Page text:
187 Minor Spaniels

by   David Hancock


Spaniels were designed for work, whatever their modern misuse by man as a housedog, walking companion, hearthrug or model on the Crufts' catwalk. It was heartening therefore to once see a group of devotees of the minor spaniel breeds assemble on the Shugborough estate, near Stafford, which I managed for 14 years, for a working test organised by the admirable Field Spaniel Society. I had the pleasure of assisting Geoff Nicholls, gamekeeper and field-trial judge, on the day. The ground used offered good spaniel-testing country: bracken, bramble, long grass and fallen branches, but not too impenetrable to daunt young and inexperienced entries.

 Organised by Clive Rowlands, generously sponsored by Dodson and Horrell, the day will not be remembered so much for impressive spaniel work as for the encouragement it offered to well-intentioned owners anxious to keep working instincts alive. The schedule attracted field spaniels (mostly), Clumbers, Welsh springers, Sussex and Irish water spaniels (i.e. any variety except cockers and English springers) and spanned novice, open and puppy classes.

 The Kennel Club gundog working test regulations, introduced this year, state that ..."a spaniel's first task in the shooting field is to find game and flush within range of the handler...credit points - natural ability, nose, drive, marking ability, style, control, quickness in gathering retrieve, quietness in handling, retrieving and delivery." Listed faults include: "...running in and chasing...out of control." At the risk of offending many, how I wished some of these minor breed spaniels on that day had chased and run, out of control or not!

 For here we had a collection of willing owners, very commendably trying to work their dogs, driving a long way on a hot day to do so, giving up their valuable time, really striving to keep the minor breed flag flying, only to find that with one or two exceptions, their spaniels would not hunt. I say "would not", perhaps "could not" is more accurate. At first I wondered about the scenting conditions on the day but then we sniffed fox, saw recent signs of deer and rabbit and I know that pheasant abound in that area of mixed woodland. Yet here were sporting dogs, whose first task is to find game in the shooting field, displaying no excitement ahead of their noses, no enthusiasm for gamefinding, no keenness to work, no interest in their breed's role in life.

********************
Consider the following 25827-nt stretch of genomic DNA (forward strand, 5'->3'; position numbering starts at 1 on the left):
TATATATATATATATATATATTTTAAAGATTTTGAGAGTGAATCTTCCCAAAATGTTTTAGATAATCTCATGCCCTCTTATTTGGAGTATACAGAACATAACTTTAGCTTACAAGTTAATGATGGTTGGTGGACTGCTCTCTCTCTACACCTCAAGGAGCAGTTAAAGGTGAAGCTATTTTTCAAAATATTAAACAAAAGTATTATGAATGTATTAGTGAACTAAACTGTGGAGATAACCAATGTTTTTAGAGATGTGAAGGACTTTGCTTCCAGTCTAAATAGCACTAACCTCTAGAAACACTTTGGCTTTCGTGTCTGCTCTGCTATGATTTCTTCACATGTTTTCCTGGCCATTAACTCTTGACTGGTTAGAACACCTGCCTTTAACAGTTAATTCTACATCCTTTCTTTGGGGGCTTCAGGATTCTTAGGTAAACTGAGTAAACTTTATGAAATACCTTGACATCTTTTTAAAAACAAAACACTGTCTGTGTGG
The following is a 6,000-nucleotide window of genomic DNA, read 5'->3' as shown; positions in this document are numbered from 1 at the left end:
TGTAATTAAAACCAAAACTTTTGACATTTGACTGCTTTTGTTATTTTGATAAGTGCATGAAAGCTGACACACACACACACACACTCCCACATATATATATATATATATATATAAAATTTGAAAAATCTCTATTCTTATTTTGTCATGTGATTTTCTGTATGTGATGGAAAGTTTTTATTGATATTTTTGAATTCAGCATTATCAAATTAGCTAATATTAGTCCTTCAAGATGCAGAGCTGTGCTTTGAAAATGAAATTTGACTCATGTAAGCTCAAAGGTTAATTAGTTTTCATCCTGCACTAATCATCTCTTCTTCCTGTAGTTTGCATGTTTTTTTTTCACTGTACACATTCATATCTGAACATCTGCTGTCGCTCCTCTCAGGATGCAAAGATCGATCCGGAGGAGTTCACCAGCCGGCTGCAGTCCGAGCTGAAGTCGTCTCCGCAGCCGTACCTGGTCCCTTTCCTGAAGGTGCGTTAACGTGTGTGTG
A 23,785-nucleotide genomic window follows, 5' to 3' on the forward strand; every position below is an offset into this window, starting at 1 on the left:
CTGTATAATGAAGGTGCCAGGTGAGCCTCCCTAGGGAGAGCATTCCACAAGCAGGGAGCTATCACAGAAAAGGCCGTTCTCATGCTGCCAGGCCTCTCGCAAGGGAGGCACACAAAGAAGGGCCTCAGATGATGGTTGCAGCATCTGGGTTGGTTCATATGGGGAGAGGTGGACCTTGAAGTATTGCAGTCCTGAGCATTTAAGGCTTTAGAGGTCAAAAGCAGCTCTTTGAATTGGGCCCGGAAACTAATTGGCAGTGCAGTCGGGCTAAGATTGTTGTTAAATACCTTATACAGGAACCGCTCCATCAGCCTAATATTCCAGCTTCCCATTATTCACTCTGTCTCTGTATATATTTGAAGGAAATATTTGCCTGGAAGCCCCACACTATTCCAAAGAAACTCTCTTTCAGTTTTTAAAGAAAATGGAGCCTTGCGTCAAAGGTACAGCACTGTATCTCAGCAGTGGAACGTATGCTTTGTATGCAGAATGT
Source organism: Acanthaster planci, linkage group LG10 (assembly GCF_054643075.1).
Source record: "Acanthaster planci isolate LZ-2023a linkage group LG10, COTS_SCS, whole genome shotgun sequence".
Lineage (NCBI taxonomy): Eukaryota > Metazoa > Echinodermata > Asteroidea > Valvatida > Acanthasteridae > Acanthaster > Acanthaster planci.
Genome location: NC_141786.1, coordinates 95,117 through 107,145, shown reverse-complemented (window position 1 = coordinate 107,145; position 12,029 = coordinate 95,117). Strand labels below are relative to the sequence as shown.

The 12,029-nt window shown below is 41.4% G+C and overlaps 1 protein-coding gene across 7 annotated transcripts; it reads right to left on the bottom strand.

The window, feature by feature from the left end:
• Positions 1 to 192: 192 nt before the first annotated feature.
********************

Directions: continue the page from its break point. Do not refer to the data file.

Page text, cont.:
Unless a spaniel, of all breeds, is excited by game scent, wants to hunt and is self-motivated, how can any trainer, skilled or novice, bring him on ? These spaniels had excellent temperament, no obvious physical impediments, no apparent distractions, no excuses. They simply would or could not hunt. Not one of them got under the bramble and "made it move" as Geoff Nicholls put it. The basic element in any working dog simply wasn't there. A number of these spaniels retrieved quite capably, walked to heel and stayed on command. But so can so many breeds, not necessarily gundog breeds.

 For me the biggest shock of the day was this fundamental unwillingness of these spaniels to seek game,  with zeal - and tails frantically working. As a direct result of this concern, both Geoff and I in the judges' critique at the end of the test, felt compelled to propose the unthinkable (nowadays): the use of outside blood to get the hunting instinct rekindled. I was in favour of an outcross (for the fields) to a working English springer. This has happened before; pre-war 'Icy Kiss' was produced from a field bitch,'Wardleworth Libby', and an English springer dog 'Dismal Desmond' (of field trial breeding) and, post-war, Lady Lambe's 'Whaddon Chase Duke', who was bred to show champion 'Teffont Lalange'.

 But Geoff Nicholls proposed inter-breeding with a liver cocker and, not surprisingly, knew just where to go for one. This raises an issue which, whilst making lurcher and working terrier enthusiasts laugh out loud, has to be faced by all sportsmen who value dogs for what they can do rather than what they look like. The question is: Are dogs valued for their pedigree or their prowess? Over the last 150 years breeding for the pedigree and showring certificates has ruined breed after breed. "Got a pedigree long as your arm" has been used ingenuously as an excuse for non-performance for far too long. Yet spaniels of all the gundog types have been interbred, outcrossed and reclassified the most.

 These minor breed spaniels, owned and handled by a most likeable and admirably-intentioned bunch of devotees, could not work! Some lacked confidence; some retrieved soundly, one (a field spaniel of Clive Rowlands's breeding) might make progress if worked with a really keen young Engish springer for a while. Perhaps we should look again at how we mark spaniels at working tests, giving the highest marks for hunting ability, encouraging raw material with essential spaniel characteristics and not worry quite so much about the finer points of dummy-carrying. Not one of these spaniels went under cover; most went round it altogether.

 Of course, in the gundog world, there are plenty of fine working dogs: cockers, English springers, Irish setters, pointers, labradors and, increasingly, the 'hunt, point and retrieve' breeds. But the minor breeds of spaniel are part of our national sporting heritage, with genetic importance too. Much as I admire a top-class field-trial labrador or cocker, I just as much want to see the separate idiosyncrasies of the less popular breeds conserved. A cross-bred spaniel that can really work is a much more valuable animal to me than any statuesque showring poseur with no working capability. As Wilson Stephens, doyen of contemporary gundog writers, once drily wrote: "They didn't send male models to recapture the Falklands!" Those involved in the future of our minor breeds of spaniel have much to think about.